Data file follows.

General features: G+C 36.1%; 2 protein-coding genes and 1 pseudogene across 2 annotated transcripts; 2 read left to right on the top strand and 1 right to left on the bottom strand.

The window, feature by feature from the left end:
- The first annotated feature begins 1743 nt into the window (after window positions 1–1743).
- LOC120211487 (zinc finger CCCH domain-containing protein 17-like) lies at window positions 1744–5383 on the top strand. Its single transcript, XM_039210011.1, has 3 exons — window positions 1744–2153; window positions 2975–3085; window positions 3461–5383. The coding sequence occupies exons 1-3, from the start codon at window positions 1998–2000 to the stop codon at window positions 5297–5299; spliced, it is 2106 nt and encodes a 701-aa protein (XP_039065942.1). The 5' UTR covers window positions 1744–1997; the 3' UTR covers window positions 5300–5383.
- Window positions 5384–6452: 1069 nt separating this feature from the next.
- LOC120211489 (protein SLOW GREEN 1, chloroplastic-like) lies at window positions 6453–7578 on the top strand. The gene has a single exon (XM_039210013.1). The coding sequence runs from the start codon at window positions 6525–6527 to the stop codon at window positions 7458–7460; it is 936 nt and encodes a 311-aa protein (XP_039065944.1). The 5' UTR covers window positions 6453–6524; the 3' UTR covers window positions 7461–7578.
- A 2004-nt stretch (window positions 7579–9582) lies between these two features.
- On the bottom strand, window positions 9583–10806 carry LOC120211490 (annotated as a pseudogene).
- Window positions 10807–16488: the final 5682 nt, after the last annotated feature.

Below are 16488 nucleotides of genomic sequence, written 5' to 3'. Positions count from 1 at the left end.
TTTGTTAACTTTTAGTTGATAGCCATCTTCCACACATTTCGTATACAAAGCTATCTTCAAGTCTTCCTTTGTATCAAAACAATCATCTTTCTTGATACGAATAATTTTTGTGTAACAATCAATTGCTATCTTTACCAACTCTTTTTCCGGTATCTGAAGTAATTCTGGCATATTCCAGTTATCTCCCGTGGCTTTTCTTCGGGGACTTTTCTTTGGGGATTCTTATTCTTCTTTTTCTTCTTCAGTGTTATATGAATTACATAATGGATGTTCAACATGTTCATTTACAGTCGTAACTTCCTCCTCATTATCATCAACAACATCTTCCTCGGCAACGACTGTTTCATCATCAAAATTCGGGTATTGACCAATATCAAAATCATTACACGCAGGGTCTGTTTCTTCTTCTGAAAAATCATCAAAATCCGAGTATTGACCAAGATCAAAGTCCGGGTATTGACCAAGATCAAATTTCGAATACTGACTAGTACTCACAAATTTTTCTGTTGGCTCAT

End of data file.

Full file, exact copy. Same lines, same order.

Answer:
General features: G+C 36.1%; 2 protein-coding genes and 1 pseudogene across 2 annotated transcripts; 2 read left to right on the top strand and 1 right to left on the bottom strand.

The window, feature by feature from the left end:
- The first annotated feature begins 1743 nt into the window (after window positions 1–1743).
- LOC120211487 (zinc finger CCCH domain-containing protein 17-like) lies at window positions 1744–5383 on the top strand. Its single transcript, XM_039210011.1, has 3 exons — window positions 1744–2153; window positions 2975–3085; window positions 3461–5383. The coding sequence occupies exons 1-3, from the start codon at window positions 1998–2000 to the stop codon at window positions 5297–5299; spliced, it is 2106 nt and encodes a 701-aa protein (XP_039065942.1). The 5' UTR covers window positions 1744–1997; the 3' UTR covers window positions 5300–5383.
- Window positions 5384–6452: 1069 nt separating this feature from the next.
- LOC120211489 (protein SLOW GREEN 1, chloroplastic-like) lies at window positions 6453–7578 on the top strand. The gene has a single exon (XM_039210013.1). The coding sequence runs from the start codon at window positions 6525–6527 to the stop codon at window positions 7458–7460; it is 936 nt and encodes a 311-aa protein (XP_039065944.1). The 5' UTR covers window positions 6453–6524; the 3' UTR covers window positions 7461–7578.
- A 2004-nt stretch (window positions 7579–9582) lies between these two features.
- On the bottom strand, window positions 9583–10806 carry LOC120211490 (annotated as a pseudogene).
- Window positions 10807–16488: the final 5682 nt, after the last annotated feature.

Below are 16488 nucleotides of genomic sequence, written 5' to 3'. Positions count from 1 at the left end.
TTTGTTAACTTTTAGTTGATAGCCATCTTCCACACATTTCGTATACAAAGCTATCTTCAAGTCTTCCTTTGTATCAAAACAATCATCTTTCTTGATACGAATAATTTTTGTGTAACAATCAATTGCTATCTTTACCAACTCTTTTTCCGGTATCTGAAGTAATTCTGGCATATTCCAGTTATCTCCCGTGGCTTTTCTTCGGGGACTTTTCTTTGGGGATTCTTATTCTTCTTTTTCTTCTTCAGTGTTATATGAATTACATAATGGATGTTCAACATGTTCATTTACAGTCGTAACTTCCTCCTCATTATCATCAACAACATCTTCCTCGGCAACGACTGTTTCATCATCAAAATTCGGGTATTGACCAATATCAAAATCATTACACGCAGGGTCTGTTTCTTCTTCTGAAAAATCATCAAAATCCGAGTATTGACCAAGATCAAAGTCCGGGTATTGACCAAGATCAAATTTCGAATACTGACTAGTACTCACAAATTTTTCTGTTGGCTCAT